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Mylio review: Keep your photos organised, synced and backed up

Lesa Snider | Jan. 5, 2015
Nestled between iPhoto and Lightroom, newcomer Mylio wants to take the pain out of collecting and organizing your zillions of photos.

Happily, you pick exactly what is synced on each device--thumbnails, previews, or the originals. For example, you may sync thumbnails or previews to iOS devices and originals to computers and external hard drives (if you shoot in raw format and choose to sync originals to an iOS device, a scaled-down DNG is sent instead of the raw version). You can also limit syncing to a subset of photos, say, only those that are 5-star rated, color-coded or that have certain keywords.

Three shields at upper right of the interface show protection status: the first shield indicates that you have the originals on the device you're currently using. The second shield indicates that you have the originals on another local copy, and the third shield indicates that you have the originals on a remote device at an offsite location of your designation (perhaps an external drive kept elsewhere that you periodically plug in).

While Mylio includes cloud storage, it's only used for remote syncing (think "transfer highway"), which is incredibly handy when traveling or shooting on location (imagine syncing a subset of photos onto an assistant's remote device!).

Organizing, editing, and sharing

Mylio lets you arrange photos into albums, lightboxes, tag them with people and location info (think facial recognition and geotagging), apply a flag, 5-star rating system, and color-coded labels--all of which you can use to find photos later on. A handy Auto-Advance switch lets you move to the next photo once you tag or rate the current one. Built atop a gaming GPU, browsing thousands of photos in Mylio is smoking fast. You can view photos by their import folders, albums you've made, by date visually on a calendar (nice!), by people or location tags, your last import or search.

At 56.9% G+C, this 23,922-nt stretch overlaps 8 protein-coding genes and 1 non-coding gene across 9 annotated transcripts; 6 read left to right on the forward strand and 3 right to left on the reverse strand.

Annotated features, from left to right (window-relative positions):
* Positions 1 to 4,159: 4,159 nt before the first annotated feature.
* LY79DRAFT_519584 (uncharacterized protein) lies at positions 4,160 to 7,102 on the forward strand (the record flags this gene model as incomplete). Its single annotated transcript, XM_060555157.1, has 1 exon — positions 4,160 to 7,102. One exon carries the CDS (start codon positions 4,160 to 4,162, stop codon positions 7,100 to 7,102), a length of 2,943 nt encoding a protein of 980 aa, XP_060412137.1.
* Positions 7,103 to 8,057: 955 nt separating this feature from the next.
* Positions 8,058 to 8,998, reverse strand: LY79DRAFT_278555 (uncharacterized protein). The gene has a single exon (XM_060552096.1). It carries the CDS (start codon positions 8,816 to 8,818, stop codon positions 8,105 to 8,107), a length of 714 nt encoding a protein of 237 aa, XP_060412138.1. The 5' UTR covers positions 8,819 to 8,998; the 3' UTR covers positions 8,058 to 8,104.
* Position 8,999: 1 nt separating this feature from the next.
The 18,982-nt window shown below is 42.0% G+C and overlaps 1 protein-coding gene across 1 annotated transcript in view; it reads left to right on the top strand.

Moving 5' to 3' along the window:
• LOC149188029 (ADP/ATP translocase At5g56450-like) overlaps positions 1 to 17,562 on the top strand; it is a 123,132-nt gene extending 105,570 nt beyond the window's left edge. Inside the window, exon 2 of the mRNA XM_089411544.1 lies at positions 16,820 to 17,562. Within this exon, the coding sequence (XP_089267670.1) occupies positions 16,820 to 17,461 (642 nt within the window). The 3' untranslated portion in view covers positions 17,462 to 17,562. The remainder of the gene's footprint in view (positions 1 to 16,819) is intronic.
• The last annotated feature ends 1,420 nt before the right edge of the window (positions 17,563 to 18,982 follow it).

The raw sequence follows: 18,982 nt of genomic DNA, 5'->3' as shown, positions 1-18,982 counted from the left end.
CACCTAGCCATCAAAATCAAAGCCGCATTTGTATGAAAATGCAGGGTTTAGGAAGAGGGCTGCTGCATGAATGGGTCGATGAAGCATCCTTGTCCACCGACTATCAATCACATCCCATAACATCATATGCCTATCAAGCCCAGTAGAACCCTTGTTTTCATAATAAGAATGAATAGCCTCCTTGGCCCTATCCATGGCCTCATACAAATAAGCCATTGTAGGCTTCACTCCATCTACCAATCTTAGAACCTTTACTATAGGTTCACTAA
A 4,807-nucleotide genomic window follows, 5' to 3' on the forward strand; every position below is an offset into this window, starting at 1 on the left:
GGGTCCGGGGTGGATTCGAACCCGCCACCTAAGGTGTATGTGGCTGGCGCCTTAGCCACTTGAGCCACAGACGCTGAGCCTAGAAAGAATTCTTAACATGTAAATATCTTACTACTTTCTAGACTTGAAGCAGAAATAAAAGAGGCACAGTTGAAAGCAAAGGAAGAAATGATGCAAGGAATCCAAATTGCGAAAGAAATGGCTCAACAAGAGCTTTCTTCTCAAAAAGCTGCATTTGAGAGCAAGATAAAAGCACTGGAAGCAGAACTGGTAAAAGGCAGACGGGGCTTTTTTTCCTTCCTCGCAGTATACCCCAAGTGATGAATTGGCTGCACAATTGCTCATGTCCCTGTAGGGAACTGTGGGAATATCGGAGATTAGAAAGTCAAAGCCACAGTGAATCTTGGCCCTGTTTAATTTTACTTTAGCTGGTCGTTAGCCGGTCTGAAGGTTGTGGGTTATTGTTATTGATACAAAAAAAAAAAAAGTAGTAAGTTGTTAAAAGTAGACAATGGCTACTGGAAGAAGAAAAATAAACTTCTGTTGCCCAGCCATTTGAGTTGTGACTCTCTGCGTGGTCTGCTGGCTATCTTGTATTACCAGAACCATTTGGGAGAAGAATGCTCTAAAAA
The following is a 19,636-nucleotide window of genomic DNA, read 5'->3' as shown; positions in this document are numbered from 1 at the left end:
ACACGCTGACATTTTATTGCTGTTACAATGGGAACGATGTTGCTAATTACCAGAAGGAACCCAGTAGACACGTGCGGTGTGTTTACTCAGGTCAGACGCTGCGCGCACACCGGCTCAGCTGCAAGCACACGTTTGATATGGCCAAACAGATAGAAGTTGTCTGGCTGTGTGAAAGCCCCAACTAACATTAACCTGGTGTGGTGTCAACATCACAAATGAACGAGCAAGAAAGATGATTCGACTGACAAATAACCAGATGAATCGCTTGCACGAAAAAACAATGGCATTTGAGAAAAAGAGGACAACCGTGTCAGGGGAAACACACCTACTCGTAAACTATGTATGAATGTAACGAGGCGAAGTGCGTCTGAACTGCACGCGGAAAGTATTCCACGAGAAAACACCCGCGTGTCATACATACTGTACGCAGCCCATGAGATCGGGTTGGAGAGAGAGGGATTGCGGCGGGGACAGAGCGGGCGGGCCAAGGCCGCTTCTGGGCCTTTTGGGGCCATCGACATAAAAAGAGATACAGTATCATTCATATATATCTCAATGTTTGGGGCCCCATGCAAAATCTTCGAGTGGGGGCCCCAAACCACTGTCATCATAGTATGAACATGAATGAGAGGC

Editing in Mylio on your Mac or iPad is easy and nondestructive, but you can't edit on an iPhone. You'll find a histogram, as well as auto-enhance, crop, and red-eye tools, a before/after comparison button (nice!), temperature and tint sliders for adjusting white balance along with sliders for exposure, contrast, highlights, shadows, whites, blacks, clarity, sharpen, vibrance, and saturation. You can convert photos from color to black-and-white, copy edits from one photo to others, change date/time, edit metadata, and revert to your original. When you import photos from Lightroom, the edits that Mylio supports can travel back and forth.

Unfortunately, as of this writing, there's no way to adjust parts of a photo (say, to darken just the sky or remove an object) or create projects such as photo books, print templates or web galleries. That said, you can send photos from Mylio to Lightroom and the company states aggressive plans for future versions. Incredibly, anything you do in Mylio is instantly synced, and thus reflected, on all devices. You can also share photos via email, Facebook, Flickr, export them (say, to create projects with in other apps) and print straight from Mylio (expect Twitter support soon).


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